USDA marks 2015 as International Year of Soils

By Whitney Forman-Cook

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WASHINGTON, Jan. 7, 2015 - USDA Secretary Tom Vilsack joined with Natural Resources Conservation Service (NRCS) chief Jason Weller and Thomas Tidwell, the head of the U.S. Forest Service on Tuesday to mark 2015 as the International Year of Soils (IYS). 

Together we can feed the Bees"

The campaign was initiated by the United Nations to increase awareness of the importance of soils, including the essential functions soils provide and their critical role in global food security, climate change mitigation, poverty alleviation and sustainable development. 

 “(The International Year of Soils) is a great opportunity for (USDA) to put the focus and attention on something that is extraordinarily important to the future,” Vilsack said in a ceremony at USDA headquarters in Washington. Soil resources, he said, are challenged in the U.S. and around the world by climate change and short-term thinking. “We at the USDA have taken this challenge seriously,” he said.

Weller echoed Vilsack's sentiments and said his agency will be planning activities and working with the Soil Science Society of America (SSSA) and other partners to showcase the importance of soils with monthly themes, starting with January's theme, “Soils Sustain Life.”

“Most people don't realize that just beneath our feet lies a diverse, complex, life-giving ecosystem that sustains our entire existence," said Weller, whose agency was formerly titled the Soil Conservation Service.  “We are helping producers unlock the power of soil health as part of an important and very successful national campaign. Our campaign demonstrates our renewed commitment to soil conservation and soil health."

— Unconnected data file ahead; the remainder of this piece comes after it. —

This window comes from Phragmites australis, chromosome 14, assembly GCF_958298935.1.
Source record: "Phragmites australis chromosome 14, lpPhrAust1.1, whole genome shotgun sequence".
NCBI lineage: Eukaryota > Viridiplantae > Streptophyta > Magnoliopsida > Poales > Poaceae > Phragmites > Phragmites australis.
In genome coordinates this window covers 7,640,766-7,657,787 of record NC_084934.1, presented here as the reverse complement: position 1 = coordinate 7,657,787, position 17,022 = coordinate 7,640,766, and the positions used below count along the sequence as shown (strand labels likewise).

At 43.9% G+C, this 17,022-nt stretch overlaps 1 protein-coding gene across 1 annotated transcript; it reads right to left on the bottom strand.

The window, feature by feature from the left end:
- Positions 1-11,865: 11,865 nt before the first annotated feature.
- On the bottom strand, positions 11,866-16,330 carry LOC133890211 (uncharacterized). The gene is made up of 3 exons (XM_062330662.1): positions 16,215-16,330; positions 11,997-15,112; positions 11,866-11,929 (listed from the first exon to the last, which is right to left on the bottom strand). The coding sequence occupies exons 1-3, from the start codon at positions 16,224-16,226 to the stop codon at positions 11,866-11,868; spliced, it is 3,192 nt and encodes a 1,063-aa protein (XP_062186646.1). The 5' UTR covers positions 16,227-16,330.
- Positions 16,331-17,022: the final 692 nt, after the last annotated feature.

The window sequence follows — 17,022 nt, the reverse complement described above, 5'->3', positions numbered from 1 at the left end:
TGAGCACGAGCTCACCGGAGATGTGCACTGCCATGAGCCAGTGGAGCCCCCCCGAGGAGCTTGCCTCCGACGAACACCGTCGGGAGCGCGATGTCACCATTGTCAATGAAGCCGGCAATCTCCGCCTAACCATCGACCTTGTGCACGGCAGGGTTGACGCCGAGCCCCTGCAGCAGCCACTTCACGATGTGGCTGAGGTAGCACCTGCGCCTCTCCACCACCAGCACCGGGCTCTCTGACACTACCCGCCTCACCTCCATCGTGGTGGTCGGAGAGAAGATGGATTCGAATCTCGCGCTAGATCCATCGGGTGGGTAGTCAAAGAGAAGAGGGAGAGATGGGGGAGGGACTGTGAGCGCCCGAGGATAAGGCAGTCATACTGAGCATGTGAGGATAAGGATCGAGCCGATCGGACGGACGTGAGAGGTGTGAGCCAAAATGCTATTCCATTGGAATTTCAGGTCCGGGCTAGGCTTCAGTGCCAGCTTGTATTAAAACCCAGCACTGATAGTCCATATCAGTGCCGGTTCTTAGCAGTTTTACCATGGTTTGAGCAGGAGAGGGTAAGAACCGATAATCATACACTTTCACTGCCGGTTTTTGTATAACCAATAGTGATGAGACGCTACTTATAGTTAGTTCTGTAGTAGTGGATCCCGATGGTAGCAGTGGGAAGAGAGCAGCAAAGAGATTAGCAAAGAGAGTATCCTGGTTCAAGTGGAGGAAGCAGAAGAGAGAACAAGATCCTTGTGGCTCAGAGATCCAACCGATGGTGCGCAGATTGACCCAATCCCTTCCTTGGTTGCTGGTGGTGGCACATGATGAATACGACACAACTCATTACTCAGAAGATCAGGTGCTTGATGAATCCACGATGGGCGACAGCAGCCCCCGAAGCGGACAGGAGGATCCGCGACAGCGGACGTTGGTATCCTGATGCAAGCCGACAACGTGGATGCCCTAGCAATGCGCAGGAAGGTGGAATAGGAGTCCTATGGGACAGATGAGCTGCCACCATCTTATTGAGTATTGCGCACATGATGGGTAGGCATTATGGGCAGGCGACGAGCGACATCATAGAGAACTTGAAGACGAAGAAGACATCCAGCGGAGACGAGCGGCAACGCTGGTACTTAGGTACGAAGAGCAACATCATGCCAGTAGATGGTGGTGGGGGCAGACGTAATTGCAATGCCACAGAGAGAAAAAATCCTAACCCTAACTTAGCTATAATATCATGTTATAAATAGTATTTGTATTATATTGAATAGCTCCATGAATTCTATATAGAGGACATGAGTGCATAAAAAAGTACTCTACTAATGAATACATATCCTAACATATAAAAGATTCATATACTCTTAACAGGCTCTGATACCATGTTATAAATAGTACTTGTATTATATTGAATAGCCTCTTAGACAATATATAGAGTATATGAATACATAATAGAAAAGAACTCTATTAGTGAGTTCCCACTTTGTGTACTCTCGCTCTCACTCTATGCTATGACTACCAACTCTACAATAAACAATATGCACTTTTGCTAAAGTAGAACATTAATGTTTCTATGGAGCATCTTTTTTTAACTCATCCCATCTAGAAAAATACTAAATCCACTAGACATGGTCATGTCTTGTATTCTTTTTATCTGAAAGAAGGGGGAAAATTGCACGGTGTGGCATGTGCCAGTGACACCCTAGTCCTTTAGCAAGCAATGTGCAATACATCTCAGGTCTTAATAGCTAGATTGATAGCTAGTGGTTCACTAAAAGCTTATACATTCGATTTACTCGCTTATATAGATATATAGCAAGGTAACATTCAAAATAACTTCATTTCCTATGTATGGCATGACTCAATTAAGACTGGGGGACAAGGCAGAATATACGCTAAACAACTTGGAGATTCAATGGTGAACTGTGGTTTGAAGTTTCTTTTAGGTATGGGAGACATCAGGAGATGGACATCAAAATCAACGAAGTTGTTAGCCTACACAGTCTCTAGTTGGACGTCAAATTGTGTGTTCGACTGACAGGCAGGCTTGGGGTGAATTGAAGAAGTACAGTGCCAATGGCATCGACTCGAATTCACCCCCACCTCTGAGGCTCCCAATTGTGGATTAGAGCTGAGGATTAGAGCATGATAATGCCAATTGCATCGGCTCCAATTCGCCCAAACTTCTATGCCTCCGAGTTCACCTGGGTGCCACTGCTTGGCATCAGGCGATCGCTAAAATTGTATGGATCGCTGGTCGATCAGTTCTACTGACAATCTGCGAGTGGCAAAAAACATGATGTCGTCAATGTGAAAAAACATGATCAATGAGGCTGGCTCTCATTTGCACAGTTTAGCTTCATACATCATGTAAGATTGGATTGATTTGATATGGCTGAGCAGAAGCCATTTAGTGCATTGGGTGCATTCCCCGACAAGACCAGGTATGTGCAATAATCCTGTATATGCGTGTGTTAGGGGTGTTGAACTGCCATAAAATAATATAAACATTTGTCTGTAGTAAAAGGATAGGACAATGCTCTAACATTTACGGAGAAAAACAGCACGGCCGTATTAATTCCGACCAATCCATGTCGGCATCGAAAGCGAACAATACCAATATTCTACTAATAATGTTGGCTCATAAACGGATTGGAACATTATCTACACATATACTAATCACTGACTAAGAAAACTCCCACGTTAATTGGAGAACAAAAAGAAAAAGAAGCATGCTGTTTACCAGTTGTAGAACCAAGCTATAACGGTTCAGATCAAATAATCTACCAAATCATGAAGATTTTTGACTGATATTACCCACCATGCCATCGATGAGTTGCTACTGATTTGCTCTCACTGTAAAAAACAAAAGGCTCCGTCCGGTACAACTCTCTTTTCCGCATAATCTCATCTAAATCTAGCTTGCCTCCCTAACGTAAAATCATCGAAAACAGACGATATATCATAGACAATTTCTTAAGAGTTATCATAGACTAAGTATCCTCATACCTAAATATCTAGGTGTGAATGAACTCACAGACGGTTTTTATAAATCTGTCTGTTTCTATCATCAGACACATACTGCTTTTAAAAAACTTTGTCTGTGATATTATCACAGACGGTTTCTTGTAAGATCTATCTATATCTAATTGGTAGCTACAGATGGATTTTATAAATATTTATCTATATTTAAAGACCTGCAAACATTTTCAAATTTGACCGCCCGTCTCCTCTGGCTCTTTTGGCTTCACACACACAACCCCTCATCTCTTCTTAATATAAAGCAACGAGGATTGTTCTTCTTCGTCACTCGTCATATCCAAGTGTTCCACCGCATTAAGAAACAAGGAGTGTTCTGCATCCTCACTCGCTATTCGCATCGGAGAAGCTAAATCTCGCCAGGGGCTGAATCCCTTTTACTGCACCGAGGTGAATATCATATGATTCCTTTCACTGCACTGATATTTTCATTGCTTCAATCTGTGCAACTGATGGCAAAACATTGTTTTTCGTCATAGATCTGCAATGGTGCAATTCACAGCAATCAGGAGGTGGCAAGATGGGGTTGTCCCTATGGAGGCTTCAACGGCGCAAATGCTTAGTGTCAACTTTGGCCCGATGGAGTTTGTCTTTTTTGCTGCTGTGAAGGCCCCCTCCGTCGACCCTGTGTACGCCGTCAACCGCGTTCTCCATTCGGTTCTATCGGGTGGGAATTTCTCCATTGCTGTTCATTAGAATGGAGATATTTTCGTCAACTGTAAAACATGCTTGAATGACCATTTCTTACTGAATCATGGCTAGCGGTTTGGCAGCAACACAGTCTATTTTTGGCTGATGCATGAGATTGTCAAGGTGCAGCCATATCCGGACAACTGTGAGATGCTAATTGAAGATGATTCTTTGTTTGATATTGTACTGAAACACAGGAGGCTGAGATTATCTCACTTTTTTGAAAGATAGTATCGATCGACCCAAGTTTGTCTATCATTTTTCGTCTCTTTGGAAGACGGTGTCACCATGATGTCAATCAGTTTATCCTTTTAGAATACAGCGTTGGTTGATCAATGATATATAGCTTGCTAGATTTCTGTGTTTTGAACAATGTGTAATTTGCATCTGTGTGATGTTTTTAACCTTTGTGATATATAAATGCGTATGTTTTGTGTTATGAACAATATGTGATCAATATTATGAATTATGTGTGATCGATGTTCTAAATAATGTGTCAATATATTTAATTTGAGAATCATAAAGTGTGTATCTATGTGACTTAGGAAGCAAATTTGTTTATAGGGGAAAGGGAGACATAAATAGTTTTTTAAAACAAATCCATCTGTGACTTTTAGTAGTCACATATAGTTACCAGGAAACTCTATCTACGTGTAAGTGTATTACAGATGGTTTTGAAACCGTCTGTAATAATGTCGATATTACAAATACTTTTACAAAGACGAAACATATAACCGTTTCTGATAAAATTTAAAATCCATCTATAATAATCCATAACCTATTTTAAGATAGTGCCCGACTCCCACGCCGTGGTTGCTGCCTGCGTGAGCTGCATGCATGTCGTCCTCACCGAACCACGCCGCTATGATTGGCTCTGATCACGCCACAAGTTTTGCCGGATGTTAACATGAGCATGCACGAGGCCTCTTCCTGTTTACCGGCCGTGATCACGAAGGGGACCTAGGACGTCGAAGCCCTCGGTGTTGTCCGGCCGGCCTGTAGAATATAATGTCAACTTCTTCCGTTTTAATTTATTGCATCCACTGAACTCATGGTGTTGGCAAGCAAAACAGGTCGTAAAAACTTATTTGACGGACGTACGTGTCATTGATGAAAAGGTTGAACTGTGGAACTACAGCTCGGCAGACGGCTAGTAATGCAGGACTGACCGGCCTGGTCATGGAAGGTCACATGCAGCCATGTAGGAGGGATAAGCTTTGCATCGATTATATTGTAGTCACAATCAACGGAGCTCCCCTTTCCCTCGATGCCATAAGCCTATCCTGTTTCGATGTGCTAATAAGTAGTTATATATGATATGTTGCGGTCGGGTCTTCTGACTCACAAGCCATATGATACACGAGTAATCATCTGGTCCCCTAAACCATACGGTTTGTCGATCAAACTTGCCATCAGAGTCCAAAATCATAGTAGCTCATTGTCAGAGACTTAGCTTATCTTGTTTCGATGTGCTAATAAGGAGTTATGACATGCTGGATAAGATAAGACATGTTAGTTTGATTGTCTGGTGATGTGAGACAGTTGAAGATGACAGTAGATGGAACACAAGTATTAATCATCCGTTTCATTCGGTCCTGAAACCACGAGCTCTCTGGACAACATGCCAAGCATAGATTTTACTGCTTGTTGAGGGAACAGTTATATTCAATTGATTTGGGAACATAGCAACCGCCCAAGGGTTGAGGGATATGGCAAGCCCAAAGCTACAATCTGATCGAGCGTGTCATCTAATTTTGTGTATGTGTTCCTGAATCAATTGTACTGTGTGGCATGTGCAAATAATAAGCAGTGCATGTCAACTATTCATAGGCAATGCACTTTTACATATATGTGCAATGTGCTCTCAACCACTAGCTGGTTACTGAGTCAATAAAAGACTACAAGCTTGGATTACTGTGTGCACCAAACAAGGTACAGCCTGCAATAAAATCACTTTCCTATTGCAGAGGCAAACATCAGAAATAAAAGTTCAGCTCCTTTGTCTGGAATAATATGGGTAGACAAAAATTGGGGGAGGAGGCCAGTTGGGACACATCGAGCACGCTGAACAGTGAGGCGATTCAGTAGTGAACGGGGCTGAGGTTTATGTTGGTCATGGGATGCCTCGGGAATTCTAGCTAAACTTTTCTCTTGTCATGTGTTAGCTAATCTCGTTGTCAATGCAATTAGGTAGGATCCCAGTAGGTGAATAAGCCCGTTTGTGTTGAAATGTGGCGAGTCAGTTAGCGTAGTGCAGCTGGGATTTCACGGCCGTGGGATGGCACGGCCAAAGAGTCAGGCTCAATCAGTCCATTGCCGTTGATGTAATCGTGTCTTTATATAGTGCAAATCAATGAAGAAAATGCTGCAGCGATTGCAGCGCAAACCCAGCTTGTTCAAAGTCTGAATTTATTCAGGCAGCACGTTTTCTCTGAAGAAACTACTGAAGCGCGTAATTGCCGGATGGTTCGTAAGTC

Conservation practices that improve soil health are among the tools NRCS has to help landowners face the challenges Vilsack mentioned and maintain and improve their productivity. These soil management systems, which include use of cover crops, conservation tillage practices and crop rotations, reduce sediment loss from farms and ranches, buffer the effects of drought, flood and other severe weather; sequester carbon, and create biodiversity in the rural landscape.

Vilsack noted that later this month, USDA plans to announce proposals that will be funded by the Regional Conservation Partnership Program (RCPP), an initiative authorized in the 2014 farm bill. He said the announcement will help expand partnerships between the public and private sectors, with NRCS delivering conservation assistance to producers and landowners.

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